XIV. Treatment of Secondary Hypertension Due to Endocrine Causes

Prevention and Treatment

Subgroup Members:  Ally Prebtani, MD; Gregory Kline, MD; Ernesto L. Schiffrin, MD, PhD
Central Review Committee: Stella S. Daskalopoulou, MD, PhD; Kaberi Dasgupta, MD, MSc; Kelly B. Zarnke, MD, MSc; Kara Nerenberg, MD, MSc; Alexander A. Leung, MD, MPH; Kevin C. Harris, MD, MHSc; Kerry McBrien, MD, MPH; Sonia Butalia, BSc, MD; Meranda Nakhla, MD, MSc
Chair: Doreen M. Rabi, MD, MSc
This information is based on the Hypertension Canada guidelines published in Leung, Alexander A. et al. Hypertension Canada’s 2017 Guidelines for Diagnosis, Risk Assessment, Prevention, and Treatment of Hypertension in Adults. Can J Cardiol 2017; 33(5): 557-576.

Recommendations

  1. Treatment of hyperaldosteronism and pheochromocytoma are outlined in Supplemental Tables S7 and S8, respectively.

Background

Treatment of hyperaldosteronism and pheochromocytoma are outlined in Supplemental Tables S7 and S8, respectively.

Recommendations on diagnosis and treatment of hypertension in the setting of pheochromocytoma and hyperaldosteronism were first made in 2001. For the initial background and references, please see Part VI, recommendations A and B, which can be found in the citations – Part 1.

Supplemental Table S7. Hyperaldosteronism
Screening
i. Plasma aldosterone and plasma renin activity or renin mass/concentration (see ii below for conversion factors) should be collected as follows:
  1. In the morning after the patient has been ambulatory (sitting, standing, or walking) for at least 2 hours.
  2. Patients should be seated for 5-15 minutes prior to the blood draw.
  3. Hypokalemia should be corrected and sodium intake should be liberalized.
  4. Agents that markedly affect the results of testing (aldosterone antagonists, potassium sparing and wasting diuretics) should be withdrawn at least 4-6 weeks prior.
  5. If the results are not diagnostic, and if hypertension can be controlled with medications less likely to affect testing (slow-release verapamil, hydralazine, prazosin, doxazosin, and terazosin), repeat testing 2 weeks after withdrawing the following medications that can interfere with test accuracy: β-blockers, centrally acting α-2 agonists, angiotensin receptor blockers, angiotensin converting enzyme inhibitors, directly acting renin inhibitors, dihydropyridine calcium channel blockers.
  6. False positive results may occur with direct renin mass/concentration if the patient is a woman using an oral contraceptive pill. If possible, oral contraception should be discontinued for 1 month prior to testing, or alternately, plasma renin activity should be measured instead.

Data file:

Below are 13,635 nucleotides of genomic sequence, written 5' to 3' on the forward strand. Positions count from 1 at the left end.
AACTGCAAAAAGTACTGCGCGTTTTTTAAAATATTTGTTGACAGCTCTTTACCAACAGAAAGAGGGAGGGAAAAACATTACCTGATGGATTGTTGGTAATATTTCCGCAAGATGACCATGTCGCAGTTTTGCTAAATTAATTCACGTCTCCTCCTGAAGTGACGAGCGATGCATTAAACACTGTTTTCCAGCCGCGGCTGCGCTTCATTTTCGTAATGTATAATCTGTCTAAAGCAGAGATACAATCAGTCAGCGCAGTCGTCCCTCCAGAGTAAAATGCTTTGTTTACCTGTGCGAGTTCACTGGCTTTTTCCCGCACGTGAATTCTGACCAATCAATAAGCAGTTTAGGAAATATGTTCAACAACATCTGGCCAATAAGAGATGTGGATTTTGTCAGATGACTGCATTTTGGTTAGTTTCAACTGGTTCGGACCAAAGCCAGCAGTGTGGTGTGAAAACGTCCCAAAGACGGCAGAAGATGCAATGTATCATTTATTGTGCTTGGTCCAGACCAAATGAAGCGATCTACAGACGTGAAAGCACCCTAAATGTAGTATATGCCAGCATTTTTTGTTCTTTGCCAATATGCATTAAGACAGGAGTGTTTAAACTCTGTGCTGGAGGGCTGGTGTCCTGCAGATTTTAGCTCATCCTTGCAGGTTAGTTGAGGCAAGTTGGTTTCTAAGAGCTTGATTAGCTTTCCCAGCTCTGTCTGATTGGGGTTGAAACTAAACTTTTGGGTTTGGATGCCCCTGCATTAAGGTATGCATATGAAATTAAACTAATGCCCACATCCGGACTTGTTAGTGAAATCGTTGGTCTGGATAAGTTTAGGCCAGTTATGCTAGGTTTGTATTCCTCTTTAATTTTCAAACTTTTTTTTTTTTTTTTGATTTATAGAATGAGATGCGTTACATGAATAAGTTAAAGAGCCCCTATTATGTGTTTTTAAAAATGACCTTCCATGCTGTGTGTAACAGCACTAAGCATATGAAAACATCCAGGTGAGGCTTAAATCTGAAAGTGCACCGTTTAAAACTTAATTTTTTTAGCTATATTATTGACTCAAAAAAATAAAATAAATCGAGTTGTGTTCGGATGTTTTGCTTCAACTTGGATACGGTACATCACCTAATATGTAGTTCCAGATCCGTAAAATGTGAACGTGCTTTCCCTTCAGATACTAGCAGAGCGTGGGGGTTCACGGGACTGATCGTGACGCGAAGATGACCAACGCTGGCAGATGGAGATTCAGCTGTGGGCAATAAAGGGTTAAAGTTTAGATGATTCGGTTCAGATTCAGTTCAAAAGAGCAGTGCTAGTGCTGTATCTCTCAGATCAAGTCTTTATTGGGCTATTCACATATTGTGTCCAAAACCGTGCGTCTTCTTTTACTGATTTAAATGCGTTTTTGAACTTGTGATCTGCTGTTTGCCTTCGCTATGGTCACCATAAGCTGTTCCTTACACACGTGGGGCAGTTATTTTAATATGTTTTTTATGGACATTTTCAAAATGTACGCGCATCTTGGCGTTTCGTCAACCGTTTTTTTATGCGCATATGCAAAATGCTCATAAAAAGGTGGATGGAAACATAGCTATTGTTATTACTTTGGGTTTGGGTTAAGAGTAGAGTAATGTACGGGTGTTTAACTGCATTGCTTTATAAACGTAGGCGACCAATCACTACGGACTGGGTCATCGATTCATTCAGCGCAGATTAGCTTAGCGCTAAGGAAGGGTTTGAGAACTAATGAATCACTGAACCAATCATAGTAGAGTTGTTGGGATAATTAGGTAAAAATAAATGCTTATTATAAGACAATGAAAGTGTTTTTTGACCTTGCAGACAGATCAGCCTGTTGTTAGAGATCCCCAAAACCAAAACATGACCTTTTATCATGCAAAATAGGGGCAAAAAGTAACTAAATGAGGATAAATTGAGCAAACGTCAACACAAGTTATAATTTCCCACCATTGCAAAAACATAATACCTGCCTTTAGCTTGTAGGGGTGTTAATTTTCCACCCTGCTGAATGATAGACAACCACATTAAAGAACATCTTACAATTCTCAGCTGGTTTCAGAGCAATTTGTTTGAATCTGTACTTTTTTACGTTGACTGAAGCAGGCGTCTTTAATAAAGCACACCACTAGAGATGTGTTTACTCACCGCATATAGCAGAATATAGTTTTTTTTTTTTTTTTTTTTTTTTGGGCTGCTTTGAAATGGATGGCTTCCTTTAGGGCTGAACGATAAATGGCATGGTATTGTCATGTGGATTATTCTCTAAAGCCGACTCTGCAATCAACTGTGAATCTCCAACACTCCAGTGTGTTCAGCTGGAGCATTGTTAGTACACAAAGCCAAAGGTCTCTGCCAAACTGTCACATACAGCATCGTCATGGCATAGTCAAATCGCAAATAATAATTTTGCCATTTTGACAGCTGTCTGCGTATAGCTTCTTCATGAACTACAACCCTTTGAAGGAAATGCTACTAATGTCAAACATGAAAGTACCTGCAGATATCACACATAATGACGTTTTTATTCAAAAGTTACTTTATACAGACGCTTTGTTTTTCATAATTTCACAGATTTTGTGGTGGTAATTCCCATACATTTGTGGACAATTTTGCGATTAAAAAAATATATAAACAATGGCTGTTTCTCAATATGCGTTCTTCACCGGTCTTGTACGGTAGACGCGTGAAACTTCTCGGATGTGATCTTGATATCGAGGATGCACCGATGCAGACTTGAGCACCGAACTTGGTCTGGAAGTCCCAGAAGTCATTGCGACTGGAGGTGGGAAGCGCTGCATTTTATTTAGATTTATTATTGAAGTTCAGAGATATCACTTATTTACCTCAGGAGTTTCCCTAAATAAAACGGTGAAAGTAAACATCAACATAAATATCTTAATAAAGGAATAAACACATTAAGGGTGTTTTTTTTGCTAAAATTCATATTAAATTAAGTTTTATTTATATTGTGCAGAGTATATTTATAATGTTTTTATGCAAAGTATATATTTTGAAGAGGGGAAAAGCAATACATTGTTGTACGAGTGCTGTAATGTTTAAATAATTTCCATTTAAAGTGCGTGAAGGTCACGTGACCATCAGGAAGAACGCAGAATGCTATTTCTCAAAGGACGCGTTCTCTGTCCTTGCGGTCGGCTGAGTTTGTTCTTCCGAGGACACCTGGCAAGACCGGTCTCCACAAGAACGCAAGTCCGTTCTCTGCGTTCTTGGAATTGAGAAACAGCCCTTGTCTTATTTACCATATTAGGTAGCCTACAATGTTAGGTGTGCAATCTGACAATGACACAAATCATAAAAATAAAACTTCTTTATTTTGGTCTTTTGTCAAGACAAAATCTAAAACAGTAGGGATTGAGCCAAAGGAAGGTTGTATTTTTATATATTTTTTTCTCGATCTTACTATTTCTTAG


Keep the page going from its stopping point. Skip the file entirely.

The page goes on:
ii. Suggested Conversion Factors:
A. To estimate: B. From: Multiply (B) by:
Plasma renin concentration (ng/L) Plasma renin activity (ng/mL/hr) 0.192
Plasma renin activity (ng/L/sec) Plasma renin activity (ng/mL/hr) 0.278
Plasma aldosterone concentration (pmol/L) Plasma aldosterone concentration (ng/dL) 28
iii. Interpretation of a positive screening test is dependent upon local laboratory method for renin measurement but assumes standard reporting of aldosterone in pmol/L:
Renin method used Aldosterone-to-renin ratio: higher sensitivity, lower specificity Aldosterone-to-renin ratio: lower sensitivity, higher specificity
Plasma renin activity (ng/ml/h) 555 750
Direct renin concentration (mIU/L) 60 91
Direct renin concentration (ng/L) 100 144
Confirmatory Testing
iv. If one of the following criteria is met, autonomous hypersecretion of aldosterone is confirmed (interfering drugs should continue to be held, as outlined above):
  1. saline loading tests (perform either):
    1. Administer 2 litres of normal saline intravenously over 4h with the patient in a recumbent position. This test is conraindicated in the presence of severe, uncontrolled hypertension or congestive heart failure. Primary aldosteronism is defined as a post-infusion plasma aldosterone >280 pmol/L. If <140 pmol/L, primary aldosteronism is unlikely. Values in between are considered indeterminate.
    2. Administer 200 mmol/day of oral sodium (i.e., equivalent to >5 g/day of sodium; >12 g/day of sodium chloride; or >2 tsp/day of salt) for three days, with primary aldosteronism defined as a 24-hr urinary aldosterone >33 nmol/d (measured from the morning of Day 3 to the morning of Day 4). If <28 nmol/day, primary aldosteronism is unlikely.
  2. A plasma aldosterone to PRA ratio >1400 pmol/L/ng/ml/hr (or >270 pmol/L/ng/L), with a plasma aldosterone >440 pmol/L.
  3. Captopril suppression test: Administer 25-50 mg captopril orally after the patient has been sitting or standing for 1 hour. While seated, renin and plasma aldosterone levels should be measured at time zero and 1 to 2 hours after ingestion. Primary aldosteronism is unlikely if plasma aldosterone is suppressed by >30% following captopril ingestion. In primary aldosteronism, plasma aldosterone remains elevated, while renin remains suppressed.